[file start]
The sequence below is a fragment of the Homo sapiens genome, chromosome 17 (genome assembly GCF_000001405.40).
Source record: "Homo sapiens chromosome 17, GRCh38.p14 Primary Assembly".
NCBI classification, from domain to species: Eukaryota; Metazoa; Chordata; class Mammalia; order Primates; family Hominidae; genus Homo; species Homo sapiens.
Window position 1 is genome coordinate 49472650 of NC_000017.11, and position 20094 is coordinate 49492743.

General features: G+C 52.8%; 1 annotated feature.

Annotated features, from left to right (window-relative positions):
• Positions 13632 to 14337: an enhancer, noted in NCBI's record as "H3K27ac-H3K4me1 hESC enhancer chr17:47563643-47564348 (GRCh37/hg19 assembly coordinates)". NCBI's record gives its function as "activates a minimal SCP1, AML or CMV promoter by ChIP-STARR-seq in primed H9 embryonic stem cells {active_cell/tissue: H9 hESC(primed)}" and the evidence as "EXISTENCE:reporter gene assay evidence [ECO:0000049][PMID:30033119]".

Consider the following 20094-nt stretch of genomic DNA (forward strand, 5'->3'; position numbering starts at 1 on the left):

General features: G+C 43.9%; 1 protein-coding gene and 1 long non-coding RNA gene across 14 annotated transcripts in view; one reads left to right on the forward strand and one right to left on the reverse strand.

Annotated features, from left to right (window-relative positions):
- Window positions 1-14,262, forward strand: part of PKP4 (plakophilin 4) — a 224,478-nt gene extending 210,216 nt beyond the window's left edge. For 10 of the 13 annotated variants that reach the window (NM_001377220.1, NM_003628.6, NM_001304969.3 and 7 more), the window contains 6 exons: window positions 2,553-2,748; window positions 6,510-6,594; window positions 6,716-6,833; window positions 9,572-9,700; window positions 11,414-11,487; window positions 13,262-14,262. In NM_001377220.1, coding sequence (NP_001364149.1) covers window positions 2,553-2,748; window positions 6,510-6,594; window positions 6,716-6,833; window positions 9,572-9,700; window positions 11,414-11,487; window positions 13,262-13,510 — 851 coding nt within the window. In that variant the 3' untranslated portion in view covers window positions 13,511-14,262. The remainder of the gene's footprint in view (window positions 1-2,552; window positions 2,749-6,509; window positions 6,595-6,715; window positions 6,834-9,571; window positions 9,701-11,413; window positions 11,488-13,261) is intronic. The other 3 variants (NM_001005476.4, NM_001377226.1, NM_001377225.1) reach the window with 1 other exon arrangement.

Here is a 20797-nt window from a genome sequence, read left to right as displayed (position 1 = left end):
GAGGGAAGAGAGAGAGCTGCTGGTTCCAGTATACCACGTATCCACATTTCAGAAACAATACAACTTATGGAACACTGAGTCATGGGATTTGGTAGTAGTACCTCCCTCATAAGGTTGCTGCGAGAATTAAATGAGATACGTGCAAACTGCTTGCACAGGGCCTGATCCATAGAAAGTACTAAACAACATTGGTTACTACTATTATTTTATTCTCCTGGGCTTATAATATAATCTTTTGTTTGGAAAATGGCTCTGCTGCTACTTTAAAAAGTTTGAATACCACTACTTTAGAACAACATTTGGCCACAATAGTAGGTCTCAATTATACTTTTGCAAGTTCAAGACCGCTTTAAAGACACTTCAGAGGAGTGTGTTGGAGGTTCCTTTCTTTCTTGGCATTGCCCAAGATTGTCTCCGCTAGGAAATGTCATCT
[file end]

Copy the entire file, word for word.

The sequence below is a fragment of the Homo sapiens genome, chromosome 17 (genome assembly GCF_000001405.40).
Source record: "Homo sapiens chromosome 17, GRCh38.p14 Primary Assembly".
NCBI classification, from domain to species: Eukaryota; Metazoa; Chordata; class Mammalia; order Primates; family Hominidae; genus Homo; species Homo sapiens.
Window position 1 is genome coordinate 49472650 of NC_000017.11, and position 20094 is coordinate 49492743.

General features: G+C 52.8%; 1 annotated feature.

Annotated features, from left to right (window-relative positions):
• Positions 13632 to 14337: an enhancer, noted in NCBI's record as "H3K27ac-H3K4me1 hESC enhancer chr17:47563643-47564348 (GRCh37/hg19 assembly coordinates)". NCBI's record gives its function as "activates a minimal SCP1, AML or CMV promoter by ChIP-STARR-seq in primed H9 embryonic stem cells {active_cell/tissue: H9 hESC(primed)}" and the evidence as "EXISTENCE:reporter gene assay evidence [ECO:0000049][PMID:30033119]".

Consider the following 20094-nt stretch of genomic DNA (forward strand, 5'->3'; position numbering starts at 1 on the left):

General features: G+C 43.9%; 1 protein-coding gene and 1 long non-coding RNA gene across 14 annotated transcripts in view; one reads left to right on the forward strand and one right to left on the reverse strand.

Annotated features, from left to right (window-relative positions):
- Window positions 1-14,262, forward strand: part of PKP4 (plakophilin 4) — a 224,478-nt gene extending 210,216 nt beyond the window's left edge. For 10 of the 13 annotated variants that reach the window (NM_001377220.1, NM_003628.6, NM_001304969.3 and 7 more), the window contains 6 exons: window positions 2,553-2,748; window positions 6,510-6,594; window positions 6,716-6,833; window positions 9,572-9,700; window positions 11,414-11,487; window positions 13,262-14,262. In NM_001377220.1, coding sequence (NP_001364149.1) covers window positions 2,553-2,748; window positions 6,510-6,594; window positions 6,716-6,833; window positions 9,572-9,700; window positions 11,414-11,487; window positions 13,262-13,510 — 851 coding nt within the window. In that variant the 3' untranslated portion in view covers window positions 13,511-14,262. The remainder of the gene's footprint in view (window positions 1-2,552; window positions 2,749-6,509; window positions 6,595-6,715; window positions 6,834-9,571; window positions 9,701-11,413; window positions 11,488-13,261) is intronic. The other 3 variants (NM_001005476.4, NM_001377226.1, NM_001377225.1) reach the window with 1 other exon arrangement.

Here is a 20797-nt window from a genome sequence, read left to right as displayed (position 1 = left end):
GAGGGAAGAGAGAGAGCTGCTGGTTCCAGTATACCACGTATCCACATTTCAGAAACAATACAACTTATGGAACACTGAGTCATGGGATTTGGTAGTAGTACCTCCCTCATAAGGTTGCTGCGAGAATTAAATGAGATACGTGCAAACTGCTTGCACAGGGCCTGATCCATAGAAAGTACTAAACAACATTGGTTACTACTATTATTTTATTCTCCTGGGCTTATAATATAATCTTTTGTTTGGAAAATGGCTCTGCTGCTACTTTAAAAAGTTTGAATACCACTACTTTAGAACAACATTTGGCCACAATAGTAGGTCTCAATTATACTTTTGCAAGTTCAAGACCGCTTTAAAGACACTTCAGAGGAGTGTGTTGGAGGTTCCTTTCTTTCTTGGCATTGCCCAAGATTGTCTCCGCTAGGAAATGTCATCT